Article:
The Agency Workers Regulations (AWR) is an EU directive which was implemented in the UK in October 2011. Designed to protect the working and employment conditions of contractors, freelancers and temporary workers, the directive had a wide range of implications for the staffing sector and its supply chain. Since the introduction of AWR, recruitment businesses using non-compliant umbrella companies leave themselves exposed to costly employment tribunals if a claim is upheld.
What are agency workers entitled to?
After a qualifying period of 12 weeks, any agency worker in the UK is entitled to the same basic working and employment conditions as they would be if they had been recruited and hired by the client to do the same job. This includes:
The right to equal treatment only applies to terms and conditions relating to working time, holidays and pay, such as:
Duration of working time
Overtime and night work
Breaks and rest periods
Holidays and public holiday pay
The regulations do not extend to:
Redundancy and notice pay
Payments related to pension entitlement
Bonuses not based on individual performance
Profit sharing schemes
Season ticket loans or car allowances
Occupational sick pay
What are day one rights?
Agency workers have certain rights that apply from the first day of their assignment, such as a right to access ‘collective facilities’ and amenities, e.g. a canteen or a crèche. They also have the right to be informed of any opportunities for permanent employment.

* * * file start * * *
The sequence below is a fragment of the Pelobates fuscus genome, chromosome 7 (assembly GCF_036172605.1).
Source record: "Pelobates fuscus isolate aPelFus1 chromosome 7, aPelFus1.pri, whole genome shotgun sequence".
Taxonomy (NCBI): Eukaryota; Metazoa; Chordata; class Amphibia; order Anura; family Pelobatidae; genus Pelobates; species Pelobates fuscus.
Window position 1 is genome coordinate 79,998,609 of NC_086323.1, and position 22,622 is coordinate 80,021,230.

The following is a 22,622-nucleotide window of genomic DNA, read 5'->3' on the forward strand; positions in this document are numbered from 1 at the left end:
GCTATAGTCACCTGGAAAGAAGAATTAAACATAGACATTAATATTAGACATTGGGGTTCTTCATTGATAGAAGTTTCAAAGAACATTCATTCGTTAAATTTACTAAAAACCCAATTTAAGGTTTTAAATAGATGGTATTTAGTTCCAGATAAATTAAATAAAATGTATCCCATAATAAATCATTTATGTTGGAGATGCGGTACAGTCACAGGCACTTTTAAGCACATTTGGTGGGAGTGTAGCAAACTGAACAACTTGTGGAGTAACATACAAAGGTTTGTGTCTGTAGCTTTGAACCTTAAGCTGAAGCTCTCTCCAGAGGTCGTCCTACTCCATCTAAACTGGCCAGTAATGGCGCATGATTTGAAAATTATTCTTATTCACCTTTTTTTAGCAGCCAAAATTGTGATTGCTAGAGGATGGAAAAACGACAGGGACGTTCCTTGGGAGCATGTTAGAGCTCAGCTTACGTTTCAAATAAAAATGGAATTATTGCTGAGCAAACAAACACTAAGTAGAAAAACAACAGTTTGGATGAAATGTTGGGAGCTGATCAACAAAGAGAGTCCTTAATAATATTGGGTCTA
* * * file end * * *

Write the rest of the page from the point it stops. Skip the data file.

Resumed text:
Who is liable for failure to provide equal treatment?
If a claim is taken to the Employment Tribunal, they will assign liability to whichever party it believes is responsible for causing the disadvantage to the worker. If your recruitment agency can prove that it has made reasonable efforts to establish equal treatment for the agency worker, the liability will lie with your company.
Work Wales response to AWR
As one of the most trusted and experienced providers in the industry, Work Wales has created compliant solutions designed to protect both ourselves and lower paid agency workers.
At Work Wales we have a compliant model in place for agency workers, our model ensures that an agency worker receives the same pay as their permanent equivalent after 12 weeks, however Work Wales deals mainly at a level where temporary workers supplied are paid at least at market rates. Therefore, we do not anticipate making significant adjustments generally and aim to ensure the temps' packages are compliant from day one.
We do not think it appropriate in the case of valued, high level agency temps to pay them less in the first 12 weeks of an assignment than they would be paid had they been directly engaged by you at the start of it. Indeed it could lead to a situation where clients who only pay AWR compliant rates after the 12 week qualifying period are unable to attract high calibre temporary staff.
What will we do?
We will complete a questionnaire with you ahead of each assignment to determine what the temp’s pay would be if you were to directly engage them. This would include determining the relevant:
Contractual paid holiday
Whether any individual performance related bonus would be due
Whether any commission would be payable in the role
Whether overtime or other premium rates would apply
Whether any vouchers with a monetary value would be due
The information you give may be based on a comparable employee or a pay grade but must be accurate as it will be relied on to ensure the worker is receiving the correct package. Where there is no comparable employee/pay grading equal treatment will be deemed.